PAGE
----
Holocaust survivors had higher rates of chronic conditions, lower rates of death

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Bottom Line: Holocaust survivors had higher rates of chronic conditions but lower rates of death than a comparison group of individuals insured by the same healthcare services organization in Israel. Biological and psychosocial reasons that may help to explain the findings need more study but researchers suggest unique characteristics of resilience among Holocaust survivors and better health literacy may be among the possibilities. This observational study included more than 38,000 Holocaust survivors in Israel who were born between 1911 and 1945 in Europe and nearly 35,000 people in a control group born in Israel during those same years. Both groups were insured by Maccabi Healthcare Services in Israel. The study used data collected from 1998 through 2017 and looked at heart disease, chronic kidney disease, chronic obstructive pulmonary disease, osteoporosis, diabetes, hypertension, cancer and death.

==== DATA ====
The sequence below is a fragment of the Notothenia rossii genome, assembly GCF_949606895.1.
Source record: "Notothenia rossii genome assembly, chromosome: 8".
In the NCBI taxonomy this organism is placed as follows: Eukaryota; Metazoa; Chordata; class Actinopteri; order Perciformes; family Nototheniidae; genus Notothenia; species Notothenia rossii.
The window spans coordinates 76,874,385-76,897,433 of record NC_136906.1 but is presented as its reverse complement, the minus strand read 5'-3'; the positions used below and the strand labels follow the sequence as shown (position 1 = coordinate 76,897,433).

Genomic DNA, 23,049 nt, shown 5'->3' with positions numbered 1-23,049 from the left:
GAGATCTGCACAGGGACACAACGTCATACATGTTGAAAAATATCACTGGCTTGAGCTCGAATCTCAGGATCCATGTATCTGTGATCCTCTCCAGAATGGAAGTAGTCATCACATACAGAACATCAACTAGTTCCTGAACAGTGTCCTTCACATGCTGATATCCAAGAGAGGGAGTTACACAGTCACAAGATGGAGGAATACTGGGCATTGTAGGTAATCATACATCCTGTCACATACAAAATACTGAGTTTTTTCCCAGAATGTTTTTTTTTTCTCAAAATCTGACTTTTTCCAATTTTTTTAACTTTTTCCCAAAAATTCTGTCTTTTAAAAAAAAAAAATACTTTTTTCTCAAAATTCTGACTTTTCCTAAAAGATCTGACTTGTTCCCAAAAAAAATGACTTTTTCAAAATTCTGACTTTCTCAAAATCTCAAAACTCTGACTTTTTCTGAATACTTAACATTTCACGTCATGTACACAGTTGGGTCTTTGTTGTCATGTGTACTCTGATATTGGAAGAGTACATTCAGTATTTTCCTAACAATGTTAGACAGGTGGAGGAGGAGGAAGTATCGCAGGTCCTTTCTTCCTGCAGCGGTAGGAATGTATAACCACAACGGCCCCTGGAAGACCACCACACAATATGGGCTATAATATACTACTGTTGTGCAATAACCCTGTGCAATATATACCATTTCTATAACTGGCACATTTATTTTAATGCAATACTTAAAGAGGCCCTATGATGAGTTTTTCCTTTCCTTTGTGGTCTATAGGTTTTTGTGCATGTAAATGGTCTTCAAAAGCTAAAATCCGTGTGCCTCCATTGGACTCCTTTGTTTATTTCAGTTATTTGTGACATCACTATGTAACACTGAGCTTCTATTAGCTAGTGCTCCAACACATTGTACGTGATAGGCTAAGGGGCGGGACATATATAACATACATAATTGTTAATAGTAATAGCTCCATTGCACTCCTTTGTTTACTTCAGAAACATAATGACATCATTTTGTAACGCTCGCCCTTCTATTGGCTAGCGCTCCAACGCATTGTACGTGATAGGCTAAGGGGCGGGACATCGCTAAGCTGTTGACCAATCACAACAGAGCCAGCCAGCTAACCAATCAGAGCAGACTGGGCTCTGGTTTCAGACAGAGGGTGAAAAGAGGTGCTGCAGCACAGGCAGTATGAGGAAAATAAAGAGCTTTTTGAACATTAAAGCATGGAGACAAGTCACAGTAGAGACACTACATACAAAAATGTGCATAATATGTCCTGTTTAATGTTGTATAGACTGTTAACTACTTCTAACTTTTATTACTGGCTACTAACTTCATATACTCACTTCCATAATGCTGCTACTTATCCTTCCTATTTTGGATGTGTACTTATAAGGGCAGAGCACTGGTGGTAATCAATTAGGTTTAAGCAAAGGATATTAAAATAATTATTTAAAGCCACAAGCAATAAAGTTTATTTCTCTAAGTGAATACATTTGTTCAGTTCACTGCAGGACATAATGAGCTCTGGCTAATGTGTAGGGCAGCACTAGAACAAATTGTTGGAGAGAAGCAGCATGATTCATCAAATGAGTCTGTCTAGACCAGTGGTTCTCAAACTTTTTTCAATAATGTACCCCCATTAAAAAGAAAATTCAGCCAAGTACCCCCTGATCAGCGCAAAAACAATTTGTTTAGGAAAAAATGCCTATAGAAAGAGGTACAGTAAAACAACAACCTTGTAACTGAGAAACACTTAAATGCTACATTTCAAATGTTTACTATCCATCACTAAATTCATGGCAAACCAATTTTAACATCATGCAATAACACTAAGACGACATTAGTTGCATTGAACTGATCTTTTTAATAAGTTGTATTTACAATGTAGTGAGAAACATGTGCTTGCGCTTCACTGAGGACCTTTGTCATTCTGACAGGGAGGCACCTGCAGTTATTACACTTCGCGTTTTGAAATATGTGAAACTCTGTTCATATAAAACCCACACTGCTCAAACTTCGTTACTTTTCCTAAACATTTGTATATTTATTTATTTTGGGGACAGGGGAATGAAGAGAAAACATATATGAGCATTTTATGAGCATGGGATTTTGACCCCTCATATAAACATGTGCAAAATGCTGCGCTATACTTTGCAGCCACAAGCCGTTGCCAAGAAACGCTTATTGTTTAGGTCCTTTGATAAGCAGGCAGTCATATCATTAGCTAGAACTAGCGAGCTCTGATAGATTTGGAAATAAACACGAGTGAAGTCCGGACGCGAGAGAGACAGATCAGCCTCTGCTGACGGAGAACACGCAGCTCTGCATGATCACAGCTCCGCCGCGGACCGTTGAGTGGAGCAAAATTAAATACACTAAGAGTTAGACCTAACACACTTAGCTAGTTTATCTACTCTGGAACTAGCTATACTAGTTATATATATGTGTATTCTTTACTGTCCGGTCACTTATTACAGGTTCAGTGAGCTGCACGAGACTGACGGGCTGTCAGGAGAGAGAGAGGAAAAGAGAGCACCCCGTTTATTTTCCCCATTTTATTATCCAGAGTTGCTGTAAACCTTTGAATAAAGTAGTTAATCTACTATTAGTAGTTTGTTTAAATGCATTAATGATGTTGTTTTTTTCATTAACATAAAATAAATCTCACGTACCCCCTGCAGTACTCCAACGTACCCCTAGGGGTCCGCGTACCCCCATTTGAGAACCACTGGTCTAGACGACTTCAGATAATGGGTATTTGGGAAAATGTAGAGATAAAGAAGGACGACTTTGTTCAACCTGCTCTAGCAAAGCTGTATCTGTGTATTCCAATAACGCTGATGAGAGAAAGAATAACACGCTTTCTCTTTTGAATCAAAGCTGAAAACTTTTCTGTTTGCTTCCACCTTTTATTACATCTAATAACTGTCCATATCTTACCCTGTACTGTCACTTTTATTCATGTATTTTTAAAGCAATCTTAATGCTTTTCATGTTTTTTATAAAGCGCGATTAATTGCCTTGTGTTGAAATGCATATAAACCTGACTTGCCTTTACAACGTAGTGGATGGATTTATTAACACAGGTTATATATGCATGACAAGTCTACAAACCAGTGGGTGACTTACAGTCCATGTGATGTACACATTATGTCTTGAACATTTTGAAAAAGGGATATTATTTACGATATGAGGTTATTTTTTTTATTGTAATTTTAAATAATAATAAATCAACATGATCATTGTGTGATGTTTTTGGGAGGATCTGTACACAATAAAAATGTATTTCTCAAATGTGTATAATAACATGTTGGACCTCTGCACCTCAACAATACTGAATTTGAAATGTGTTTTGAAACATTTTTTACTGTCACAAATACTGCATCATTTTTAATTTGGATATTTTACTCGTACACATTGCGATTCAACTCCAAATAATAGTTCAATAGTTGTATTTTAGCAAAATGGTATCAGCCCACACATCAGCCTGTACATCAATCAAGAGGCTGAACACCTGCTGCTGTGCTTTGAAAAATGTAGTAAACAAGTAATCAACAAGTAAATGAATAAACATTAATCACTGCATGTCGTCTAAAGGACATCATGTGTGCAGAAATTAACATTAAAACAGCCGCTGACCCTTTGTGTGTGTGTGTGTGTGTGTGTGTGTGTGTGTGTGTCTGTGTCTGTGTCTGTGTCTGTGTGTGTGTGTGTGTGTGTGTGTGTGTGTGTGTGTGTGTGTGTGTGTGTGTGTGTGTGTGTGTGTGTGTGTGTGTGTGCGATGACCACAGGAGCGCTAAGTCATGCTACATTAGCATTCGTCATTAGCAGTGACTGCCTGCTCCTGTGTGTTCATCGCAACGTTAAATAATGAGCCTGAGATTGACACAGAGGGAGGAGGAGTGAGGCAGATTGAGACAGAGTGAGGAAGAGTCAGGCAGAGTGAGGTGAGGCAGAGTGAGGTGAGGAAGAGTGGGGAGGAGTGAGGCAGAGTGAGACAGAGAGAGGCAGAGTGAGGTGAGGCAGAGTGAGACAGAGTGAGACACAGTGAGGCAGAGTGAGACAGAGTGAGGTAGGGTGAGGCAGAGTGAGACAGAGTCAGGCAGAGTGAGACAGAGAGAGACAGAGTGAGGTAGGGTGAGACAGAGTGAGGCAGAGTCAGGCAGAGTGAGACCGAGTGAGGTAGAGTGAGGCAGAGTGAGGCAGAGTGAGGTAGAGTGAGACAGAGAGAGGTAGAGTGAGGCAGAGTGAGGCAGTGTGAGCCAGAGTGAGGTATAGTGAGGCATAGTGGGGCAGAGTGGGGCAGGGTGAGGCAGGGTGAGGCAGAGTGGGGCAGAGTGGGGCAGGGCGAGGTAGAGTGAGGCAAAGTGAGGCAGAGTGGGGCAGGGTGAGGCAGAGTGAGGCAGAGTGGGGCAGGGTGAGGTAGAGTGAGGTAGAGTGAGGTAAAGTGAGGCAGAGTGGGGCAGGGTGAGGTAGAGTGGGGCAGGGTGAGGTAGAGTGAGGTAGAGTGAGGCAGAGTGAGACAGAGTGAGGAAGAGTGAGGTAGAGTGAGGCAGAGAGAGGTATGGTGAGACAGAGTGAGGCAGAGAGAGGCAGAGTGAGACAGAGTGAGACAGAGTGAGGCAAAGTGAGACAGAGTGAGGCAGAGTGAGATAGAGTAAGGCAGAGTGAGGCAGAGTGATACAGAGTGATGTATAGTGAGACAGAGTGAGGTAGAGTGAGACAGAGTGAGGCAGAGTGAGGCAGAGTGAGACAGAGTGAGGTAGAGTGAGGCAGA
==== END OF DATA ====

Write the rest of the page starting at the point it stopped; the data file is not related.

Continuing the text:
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Authors: Gideon Koren, M.D., of Maccabi Healthcare Services, Tel Aviv, Israel, and coauthors

To Learn More: The full study is available on the For The Media website.

(doi:10.1001/jamanetworkopen.2018.6643)

Editor’s Note: Please see the article for additional information, including other authors, author contributions and affiliations, financial disclosures, funding and support, etc.

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About JAMA Network Open: JAMA Network Open is the new online-only open access general medical journal from the JAMA Network. Every Friday, the journal publishes peer-reviewed clinical research and commentary in more than 40 medical and health subject areas. Every article is free online from the day of publication.

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Gideon Koren, M.D.

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